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‘High stress levels, crash diets among reasons for youth heart attacks’

News‘High stress levels, crash diets among reasons for youth heart attacks’

‘Poor lifestyle habits like late-night sleep, binge watching, and genetic predisposition are other reasons for attacks’.


As India has seen a number of young people and celebrities dying of heart attacks in recent years, it has become a cause for worry. The Sunday Guardian talked to some experts to try and understand this worrying trend.

Dr Abhishek Singh, Consultant, Cardiology, Manipal Hospital, said: “We see young celebrities dying of heart attacks because their stress levels are much higher, and more of these people suddenly become health enthusiasts, shifting to crash diets and sudden vigorous exercise, which both mind and heart are not ready for. They use anabolic steroids as a supplement with a non-physical diet with extreme exercise.”
“In recent years, we have witnessed young people and celebrities dying of heart attacks because, previously, it was only common among people over 50. In fact, startlingly, 20% of the over 2 lakh infants in India who are born with congenital heart abnormalities (CHD) need life-saving treatments within the first year of their lives,” Dr Singh said.

Dr Ashish Agarwal, Director of Cardiology at Aakash Healthcare, said, “There are several reasons behind it, such as lack of exercise, unhealthy diet choices such as high-carbohydrate and low-fiber foods, including sweets and processed foods, smoking, poor lifestyle habits like late-night sleep, binge watching, genetic predisposition, and environmental pollution, all of which play a role. All these factors have led to many young individuals developing hypertension and diabetes, which in turn silently increases their risk for heart disease.”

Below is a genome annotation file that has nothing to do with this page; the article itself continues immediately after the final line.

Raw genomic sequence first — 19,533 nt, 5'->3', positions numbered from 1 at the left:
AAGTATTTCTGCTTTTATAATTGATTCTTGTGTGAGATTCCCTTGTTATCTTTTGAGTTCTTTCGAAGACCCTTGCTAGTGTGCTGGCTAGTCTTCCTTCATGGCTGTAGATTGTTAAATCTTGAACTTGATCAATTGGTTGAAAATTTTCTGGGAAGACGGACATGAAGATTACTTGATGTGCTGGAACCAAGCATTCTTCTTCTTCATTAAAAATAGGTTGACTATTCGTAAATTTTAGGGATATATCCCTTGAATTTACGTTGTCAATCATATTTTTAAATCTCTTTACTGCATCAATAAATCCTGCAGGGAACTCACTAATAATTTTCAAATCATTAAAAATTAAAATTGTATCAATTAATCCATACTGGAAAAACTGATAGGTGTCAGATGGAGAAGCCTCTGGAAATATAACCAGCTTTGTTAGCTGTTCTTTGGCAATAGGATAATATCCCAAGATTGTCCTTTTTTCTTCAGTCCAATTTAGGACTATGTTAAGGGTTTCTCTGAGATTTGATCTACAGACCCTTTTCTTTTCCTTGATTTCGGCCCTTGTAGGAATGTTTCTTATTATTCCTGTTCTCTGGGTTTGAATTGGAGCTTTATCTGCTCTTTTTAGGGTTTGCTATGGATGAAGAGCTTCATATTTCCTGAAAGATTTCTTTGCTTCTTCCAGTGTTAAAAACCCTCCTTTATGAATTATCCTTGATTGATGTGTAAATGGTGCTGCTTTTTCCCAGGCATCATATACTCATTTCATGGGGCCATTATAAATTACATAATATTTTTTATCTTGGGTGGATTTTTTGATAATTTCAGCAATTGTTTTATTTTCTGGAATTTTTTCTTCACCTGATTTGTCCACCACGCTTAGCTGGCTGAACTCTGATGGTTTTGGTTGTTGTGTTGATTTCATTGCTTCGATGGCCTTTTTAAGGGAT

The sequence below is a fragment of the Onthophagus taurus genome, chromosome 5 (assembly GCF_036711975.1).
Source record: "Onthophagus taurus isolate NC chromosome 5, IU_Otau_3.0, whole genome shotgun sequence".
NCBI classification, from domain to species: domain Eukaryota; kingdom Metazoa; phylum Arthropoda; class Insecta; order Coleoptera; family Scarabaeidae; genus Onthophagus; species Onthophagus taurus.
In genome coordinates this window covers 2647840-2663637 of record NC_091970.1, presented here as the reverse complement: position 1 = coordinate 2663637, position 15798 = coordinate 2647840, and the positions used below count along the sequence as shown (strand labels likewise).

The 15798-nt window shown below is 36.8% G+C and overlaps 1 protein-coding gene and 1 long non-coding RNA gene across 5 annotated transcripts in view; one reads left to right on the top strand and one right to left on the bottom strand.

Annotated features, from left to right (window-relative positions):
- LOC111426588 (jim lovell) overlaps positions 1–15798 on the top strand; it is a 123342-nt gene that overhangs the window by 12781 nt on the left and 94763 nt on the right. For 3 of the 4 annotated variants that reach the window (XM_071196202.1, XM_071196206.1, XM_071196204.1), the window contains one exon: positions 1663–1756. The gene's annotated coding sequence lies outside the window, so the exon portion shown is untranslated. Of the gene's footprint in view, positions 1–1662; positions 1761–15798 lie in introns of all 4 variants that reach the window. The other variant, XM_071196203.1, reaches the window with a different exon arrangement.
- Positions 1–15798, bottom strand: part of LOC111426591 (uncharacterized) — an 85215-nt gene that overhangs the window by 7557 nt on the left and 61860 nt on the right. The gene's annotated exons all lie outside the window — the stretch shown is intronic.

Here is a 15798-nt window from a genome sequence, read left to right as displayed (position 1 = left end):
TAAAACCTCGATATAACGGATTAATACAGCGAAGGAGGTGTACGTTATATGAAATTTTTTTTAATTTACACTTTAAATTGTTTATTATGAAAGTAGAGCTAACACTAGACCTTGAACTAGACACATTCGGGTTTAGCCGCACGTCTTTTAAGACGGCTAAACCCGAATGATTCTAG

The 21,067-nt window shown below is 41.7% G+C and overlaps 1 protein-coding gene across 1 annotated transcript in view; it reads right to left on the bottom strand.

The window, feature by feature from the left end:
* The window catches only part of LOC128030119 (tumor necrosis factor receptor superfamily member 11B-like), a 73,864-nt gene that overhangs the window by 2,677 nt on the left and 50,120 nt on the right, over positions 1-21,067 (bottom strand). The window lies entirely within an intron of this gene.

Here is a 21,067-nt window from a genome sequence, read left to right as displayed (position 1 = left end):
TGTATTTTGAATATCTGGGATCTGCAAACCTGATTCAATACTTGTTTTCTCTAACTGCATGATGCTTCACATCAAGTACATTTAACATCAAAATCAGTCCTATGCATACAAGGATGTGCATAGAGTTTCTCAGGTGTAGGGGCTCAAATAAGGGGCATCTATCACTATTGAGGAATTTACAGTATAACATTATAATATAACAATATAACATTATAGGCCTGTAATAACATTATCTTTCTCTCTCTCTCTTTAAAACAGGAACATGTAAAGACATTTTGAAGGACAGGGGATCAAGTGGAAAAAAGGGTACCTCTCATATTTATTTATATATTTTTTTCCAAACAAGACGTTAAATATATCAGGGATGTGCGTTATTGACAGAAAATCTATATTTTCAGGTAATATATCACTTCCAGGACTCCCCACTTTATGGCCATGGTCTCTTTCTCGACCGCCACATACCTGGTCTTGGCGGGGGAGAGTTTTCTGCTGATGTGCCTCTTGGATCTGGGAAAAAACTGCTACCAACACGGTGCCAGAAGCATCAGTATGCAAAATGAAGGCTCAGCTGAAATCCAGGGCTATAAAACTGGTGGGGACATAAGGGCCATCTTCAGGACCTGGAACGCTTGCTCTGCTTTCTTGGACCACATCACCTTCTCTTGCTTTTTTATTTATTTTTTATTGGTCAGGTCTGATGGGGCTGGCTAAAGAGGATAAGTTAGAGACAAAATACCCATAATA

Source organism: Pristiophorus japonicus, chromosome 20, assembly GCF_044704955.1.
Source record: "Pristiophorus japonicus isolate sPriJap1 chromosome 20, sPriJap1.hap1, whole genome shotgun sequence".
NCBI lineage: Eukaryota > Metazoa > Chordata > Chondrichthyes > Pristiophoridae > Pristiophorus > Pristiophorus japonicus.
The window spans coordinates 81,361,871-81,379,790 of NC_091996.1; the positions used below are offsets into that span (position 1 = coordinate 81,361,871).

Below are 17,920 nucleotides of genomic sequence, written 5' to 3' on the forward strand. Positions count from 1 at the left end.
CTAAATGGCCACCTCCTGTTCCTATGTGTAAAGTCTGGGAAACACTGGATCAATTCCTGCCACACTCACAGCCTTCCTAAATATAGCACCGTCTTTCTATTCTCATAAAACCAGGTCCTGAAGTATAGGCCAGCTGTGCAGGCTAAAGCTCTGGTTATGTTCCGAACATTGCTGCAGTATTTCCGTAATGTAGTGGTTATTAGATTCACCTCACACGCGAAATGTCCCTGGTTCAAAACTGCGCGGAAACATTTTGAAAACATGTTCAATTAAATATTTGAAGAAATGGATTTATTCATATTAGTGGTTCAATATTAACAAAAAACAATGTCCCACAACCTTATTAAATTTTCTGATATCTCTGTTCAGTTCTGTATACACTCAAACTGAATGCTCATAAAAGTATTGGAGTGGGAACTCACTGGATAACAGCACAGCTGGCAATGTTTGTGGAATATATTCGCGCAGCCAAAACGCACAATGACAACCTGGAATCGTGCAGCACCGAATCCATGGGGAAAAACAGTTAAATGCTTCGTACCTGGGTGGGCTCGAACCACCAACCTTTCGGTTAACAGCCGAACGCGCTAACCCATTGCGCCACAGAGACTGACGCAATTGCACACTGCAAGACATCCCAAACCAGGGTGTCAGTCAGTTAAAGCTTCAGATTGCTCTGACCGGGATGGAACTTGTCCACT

According to the research paper “Junk Food and heart disease: The Missing Tooth”, most clinicians recognise that junk food consumption is associated with premature heart disease. “People think that if they don’t drink or smoke, they are on the safer side, but both are equally vulnerable as people are so exposed to junk,” said Dr Singh.

Both experts agree on the fact that diet has an important role to play in maintaining heart health. The food that you eat can influence your risk factors for heart disease and illnesses like atherosclerosis, which have been linked to diets rich in saturated fats, trans fats, and cholesterol. Additionally, a diet high in salt (sodium) can bring about a rise in blood pressure.
Consuming foods with high quantities of fat, salt, sugar, or processed ingredients can directly contribute to the development of artery plaque that restricts blood flow, raising your chances of developing heart disease, a heart attack, or a stroke. Also, adults who sleep less than 7 hours each night are more likely to have health problems like obesity, diabetes, and high blood pressure. Some of these health problems can increase their risk of heart disease, heart attack, and stroke.
Responding to the fact that Covid-19 has impacted our heart health, both experts agree that Covid-19 seems to be able to make the blood stickier and enhance the chance of blood clot formation (it’s not yet clear whether it’s the infection, the vaccine, or both). It appears to cause blood vessel irritation to flare up. Whether it’s directly connected to the illness or events around the infection, it seems to also generate in some people an overwhelming stress that can also induce a surge in blood pressure.

In this new age of the internet, where we receive everything from groceries to electronic applications with just a few clicks, how much has screen time impacted hearts? Dr Agarwal said: “Research shows that increased screen time is linked to an increased risk of ‘all-cause mortality’ in addition to an increased risk of heart disease and cancer.”
“Most heart diseases are mostly found in urban settings because somehow air pollution can aggravate existing cardiovascular disease and contribute to the onset of the illness. The findings are especially strong when it comes to exposure to outdoor particle pollution. PM2.5 (particulate matter with a diameter of less than 2.5 m), sometimes referred to as fine particulate matter, might increase the likelihood of cardiovascular events,” he added.

Both experts suggested that a healthy diet is one that is rich in fresh fruits, veggies, and whole grains, along with fewer processed foods. Also, do not smoke or consume too much alcohol. Lastly, make sure you get a regular dose of physical activity and take less stress.

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